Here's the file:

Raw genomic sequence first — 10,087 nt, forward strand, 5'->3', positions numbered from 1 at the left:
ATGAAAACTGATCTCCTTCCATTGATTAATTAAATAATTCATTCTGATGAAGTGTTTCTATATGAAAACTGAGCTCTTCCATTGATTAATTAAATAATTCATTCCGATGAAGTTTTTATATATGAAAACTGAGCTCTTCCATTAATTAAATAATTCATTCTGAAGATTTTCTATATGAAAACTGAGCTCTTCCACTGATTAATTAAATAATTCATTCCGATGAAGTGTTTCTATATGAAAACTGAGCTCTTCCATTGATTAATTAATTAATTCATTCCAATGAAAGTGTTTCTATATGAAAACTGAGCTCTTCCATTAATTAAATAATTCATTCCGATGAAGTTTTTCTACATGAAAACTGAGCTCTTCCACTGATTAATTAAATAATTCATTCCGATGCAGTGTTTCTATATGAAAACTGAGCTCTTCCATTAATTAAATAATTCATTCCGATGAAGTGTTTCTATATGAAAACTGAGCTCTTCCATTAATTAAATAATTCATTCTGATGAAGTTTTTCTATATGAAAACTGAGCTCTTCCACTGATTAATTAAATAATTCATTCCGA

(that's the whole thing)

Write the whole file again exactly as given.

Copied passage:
Raw genomic sequence first — 10,087 nt, forward strand, 5'->3', positions numbered from 1 at the left:
ATGAAAACTGATCTCCTTCCATTGATTAATTAAATAATTCATTCTGATGAAGTGTTTCTATATGAAAACTGAGCTCTTCCATTGATTAATTAAATAATTCATTCCGATGAAGTTTTTATATATGAAAACTGAGCTCTTCCATTAATTAAATAATTCATTCTGAAGATTTTCTATATGAAAACTGAGCTCTTCCACTGATTAATTAAATAATTCATTCCGATGAAGTGTTTCTATATGAAAACTGAGCTCTTCCATTGATTAATTAATTAATTCATTCCAATGAAAGTGTTTCTATATGAAAACTGAGCTCTTCCATTAATTAAATAATTCATTCCGATGAAGTTTTTCTACATGAAAACTGAGCTCTTCCACTGATTAATTAAATAATTCATTCCGATGCAGTGTTTCTATATGAAAACTGAGCTCTTCCATTAATTAAATAATTCATTCCGATGAAGTGTTTCTATATGAAAACTGAGCTCTTCCATTAATTAAATAATTCATTCTGATGAAGTTTTTCTATATGAAAACTGAGCTCTTCCACTGATTAATTAAATAATTCATTCCGA